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Finding support for life support

Written by: Isaiah Smart

Americans have recently been enveloped in fierce debate over a matter of life and death−forced life, that is.

 When, if ever, is pulling the plug on life support the right thing to do?

 In November, Marlise Muñoz, a Texan resident expecting a baby, was deemed brain dead after her husband Erick found her unconscious due to a blood clot. She was put on a ventilator that kept her heart and lungs working.

 By Texas law, the Texas Advance Directives Act, “A person may not withdraw or withhold life-sustaining treatment under this subchapter from a pregnant patient.”

 However, Marlise Muñoz previously requested to not remain on any “life-sustaining treatment.” Both the Muñozes were paramedics and knew the strain that life support could place on families.

 The family recently won a case against Texas to have the plug pulled on Marlise’s life support, which subsequently led to her death. Her family has since been working to move on from this tragic ordeal.

 Marlise’s baby was delivered by C-section while Marlise was brain dead and on life support. Her son is currently 15 months old.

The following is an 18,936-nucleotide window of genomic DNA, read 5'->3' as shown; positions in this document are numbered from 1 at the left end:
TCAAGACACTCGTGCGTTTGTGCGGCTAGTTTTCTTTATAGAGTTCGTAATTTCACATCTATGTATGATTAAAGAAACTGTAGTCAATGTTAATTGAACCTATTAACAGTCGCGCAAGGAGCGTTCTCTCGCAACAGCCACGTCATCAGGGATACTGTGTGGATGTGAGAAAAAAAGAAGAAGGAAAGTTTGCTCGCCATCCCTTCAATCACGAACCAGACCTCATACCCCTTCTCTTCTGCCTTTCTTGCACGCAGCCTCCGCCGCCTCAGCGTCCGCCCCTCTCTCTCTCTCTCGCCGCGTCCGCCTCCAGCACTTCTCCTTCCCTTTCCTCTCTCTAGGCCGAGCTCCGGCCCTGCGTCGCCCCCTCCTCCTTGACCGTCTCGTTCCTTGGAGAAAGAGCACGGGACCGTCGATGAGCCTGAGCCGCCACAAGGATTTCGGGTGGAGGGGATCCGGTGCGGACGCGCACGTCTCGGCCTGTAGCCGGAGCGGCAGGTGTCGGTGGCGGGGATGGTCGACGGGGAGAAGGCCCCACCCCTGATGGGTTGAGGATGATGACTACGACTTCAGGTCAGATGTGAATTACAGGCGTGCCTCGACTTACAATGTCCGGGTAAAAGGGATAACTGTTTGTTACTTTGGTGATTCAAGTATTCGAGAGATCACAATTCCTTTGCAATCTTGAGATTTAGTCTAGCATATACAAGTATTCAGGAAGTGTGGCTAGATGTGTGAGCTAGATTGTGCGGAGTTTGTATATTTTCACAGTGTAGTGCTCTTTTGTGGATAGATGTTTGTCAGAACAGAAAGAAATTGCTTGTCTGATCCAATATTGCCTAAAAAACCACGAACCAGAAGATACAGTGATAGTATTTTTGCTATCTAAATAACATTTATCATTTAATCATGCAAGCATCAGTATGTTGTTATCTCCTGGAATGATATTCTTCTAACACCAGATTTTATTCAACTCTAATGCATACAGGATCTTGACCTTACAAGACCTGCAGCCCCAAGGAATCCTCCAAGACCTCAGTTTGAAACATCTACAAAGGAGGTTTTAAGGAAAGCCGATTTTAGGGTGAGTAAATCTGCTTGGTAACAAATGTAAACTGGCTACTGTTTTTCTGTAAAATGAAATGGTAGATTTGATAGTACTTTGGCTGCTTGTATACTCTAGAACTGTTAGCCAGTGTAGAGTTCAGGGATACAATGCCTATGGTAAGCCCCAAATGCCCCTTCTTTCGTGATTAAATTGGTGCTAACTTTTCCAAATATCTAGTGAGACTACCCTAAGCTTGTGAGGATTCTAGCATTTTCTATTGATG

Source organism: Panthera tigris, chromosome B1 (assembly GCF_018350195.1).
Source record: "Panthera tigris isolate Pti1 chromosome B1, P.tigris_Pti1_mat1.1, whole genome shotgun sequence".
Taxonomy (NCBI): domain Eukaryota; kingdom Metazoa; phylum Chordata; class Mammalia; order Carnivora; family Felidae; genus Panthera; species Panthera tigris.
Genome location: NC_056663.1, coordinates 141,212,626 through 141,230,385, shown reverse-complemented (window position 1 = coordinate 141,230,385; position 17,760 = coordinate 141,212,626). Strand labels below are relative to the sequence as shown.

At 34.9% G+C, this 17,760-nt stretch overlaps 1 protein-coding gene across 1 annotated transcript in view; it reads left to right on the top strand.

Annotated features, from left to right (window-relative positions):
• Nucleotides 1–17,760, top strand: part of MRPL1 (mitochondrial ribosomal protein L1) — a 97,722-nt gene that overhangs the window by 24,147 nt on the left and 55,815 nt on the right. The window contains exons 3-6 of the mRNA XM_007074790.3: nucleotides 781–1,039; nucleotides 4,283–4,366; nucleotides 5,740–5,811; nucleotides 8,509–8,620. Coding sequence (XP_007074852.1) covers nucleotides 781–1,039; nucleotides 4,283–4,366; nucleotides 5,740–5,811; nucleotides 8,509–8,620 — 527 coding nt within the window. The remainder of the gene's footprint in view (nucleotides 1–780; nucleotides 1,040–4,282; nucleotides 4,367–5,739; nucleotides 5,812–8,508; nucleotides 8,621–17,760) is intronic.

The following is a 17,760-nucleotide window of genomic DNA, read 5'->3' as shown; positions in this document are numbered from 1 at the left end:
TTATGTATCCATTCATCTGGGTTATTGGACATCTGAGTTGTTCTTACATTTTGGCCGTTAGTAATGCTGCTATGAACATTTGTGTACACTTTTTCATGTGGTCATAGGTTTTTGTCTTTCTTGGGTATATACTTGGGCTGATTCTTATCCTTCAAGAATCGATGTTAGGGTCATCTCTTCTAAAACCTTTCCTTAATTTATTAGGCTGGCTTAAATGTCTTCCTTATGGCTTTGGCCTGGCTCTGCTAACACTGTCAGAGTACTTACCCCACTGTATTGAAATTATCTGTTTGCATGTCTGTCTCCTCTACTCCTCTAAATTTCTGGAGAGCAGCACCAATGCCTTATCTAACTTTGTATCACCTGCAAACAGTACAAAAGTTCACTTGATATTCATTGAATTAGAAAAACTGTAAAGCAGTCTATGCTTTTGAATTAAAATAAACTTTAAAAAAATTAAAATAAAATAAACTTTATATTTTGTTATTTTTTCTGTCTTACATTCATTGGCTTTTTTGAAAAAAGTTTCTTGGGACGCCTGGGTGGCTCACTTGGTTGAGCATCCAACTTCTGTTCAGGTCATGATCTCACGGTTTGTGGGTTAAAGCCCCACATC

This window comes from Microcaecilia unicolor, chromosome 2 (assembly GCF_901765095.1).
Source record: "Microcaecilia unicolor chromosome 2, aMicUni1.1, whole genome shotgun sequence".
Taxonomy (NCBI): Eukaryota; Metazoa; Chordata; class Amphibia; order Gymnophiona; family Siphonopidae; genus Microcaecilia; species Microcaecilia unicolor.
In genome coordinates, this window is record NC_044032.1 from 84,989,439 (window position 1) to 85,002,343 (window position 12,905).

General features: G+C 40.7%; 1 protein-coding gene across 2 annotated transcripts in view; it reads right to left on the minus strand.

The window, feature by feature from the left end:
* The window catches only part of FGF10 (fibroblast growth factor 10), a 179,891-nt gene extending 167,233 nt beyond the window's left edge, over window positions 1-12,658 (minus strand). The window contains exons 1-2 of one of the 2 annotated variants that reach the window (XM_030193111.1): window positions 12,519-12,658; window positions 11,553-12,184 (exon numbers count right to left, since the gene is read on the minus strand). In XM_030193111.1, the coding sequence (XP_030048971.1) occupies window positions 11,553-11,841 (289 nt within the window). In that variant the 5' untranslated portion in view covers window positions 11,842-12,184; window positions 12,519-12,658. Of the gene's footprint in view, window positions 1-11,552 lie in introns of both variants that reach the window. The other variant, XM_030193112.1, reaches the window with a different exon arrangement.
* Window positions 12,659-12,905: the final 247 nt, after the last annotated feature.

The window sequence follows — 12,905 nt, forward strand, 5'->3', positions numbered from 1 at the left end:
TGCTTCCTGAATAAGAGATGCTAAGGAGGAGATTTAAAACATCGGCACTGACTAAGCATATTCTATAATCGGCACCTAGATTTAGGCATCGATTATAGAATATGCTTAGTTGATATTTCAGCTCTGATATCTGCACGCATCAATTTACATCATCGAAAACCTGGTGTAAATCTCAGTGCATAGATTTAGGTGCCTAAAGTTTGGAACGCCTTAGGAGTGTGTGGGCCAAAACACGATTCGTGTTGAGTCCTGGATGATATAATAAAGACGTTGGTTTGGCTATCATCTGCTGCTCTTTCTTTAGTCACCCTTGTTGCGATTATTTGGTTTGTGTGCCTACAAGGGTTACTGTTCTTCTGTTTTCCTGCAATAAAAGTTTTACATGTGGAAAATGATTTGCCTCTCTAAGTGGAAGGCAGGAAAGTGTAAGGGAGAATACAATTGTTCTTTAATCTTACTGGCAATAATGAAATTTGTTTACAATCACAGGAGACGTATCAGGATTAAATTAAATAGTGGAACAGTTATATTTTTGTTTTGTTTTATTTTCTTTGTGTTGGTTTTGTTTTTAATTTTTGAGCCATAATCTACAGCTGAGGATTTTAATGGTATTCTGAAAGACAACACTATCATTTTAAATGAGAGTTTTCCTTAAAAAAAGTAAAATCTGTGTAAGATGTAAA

In another case,  13-year-old Jahi McMath of Oakland, Calif., underwent a surgery in December that removed her tonsils, adenoids and extra sinus tissue, which was said to cause sleep apnea. Complications occurred that would lead doctors to declare McMath brain dead.

 The Children’s Hospital of Oakland issued a statement saying they do not “believe that performing surgical procedures on the body of a deceased person is an appropriate medical practice.”

 On the other hand, McCath’s mother, Naliah Winkfield, was not convinced that her daughter was dead.

 “I would probably need for my child’s heart to stop to show me that she was dead,” Winkfield said.

 The family took the case to court to prove McMath showed signs of life, a fight that the family eventually won.  Jahi was recently moved to an undisclosed location for further treatment.

 The issue of life support is a high-energy, ethical discussion that has its highs and lows. I feel that life support is something that should be temporary but needs to be looked at on a case-by-case basis.

 If the family can bear the emotional and financial strain, the decision should be up to them and not the medical facility or the law. However, I wouldn’t put any family through such an ordeal for an extended time unless the relatives desired to continue the life support.

 The cases of Marlise and Jahi exhibit the different paths families take when a relative is put on life support. Muñoz knew from her profession that life support was something she did not want to participate in. McCath’s family felt that their daughter should remain on life support and receive treatment.

 Each decision was different from the other yet both were equally sincere.

 What are your thoughts on this matter? Share them with us on Twitter (@vsuspectator).


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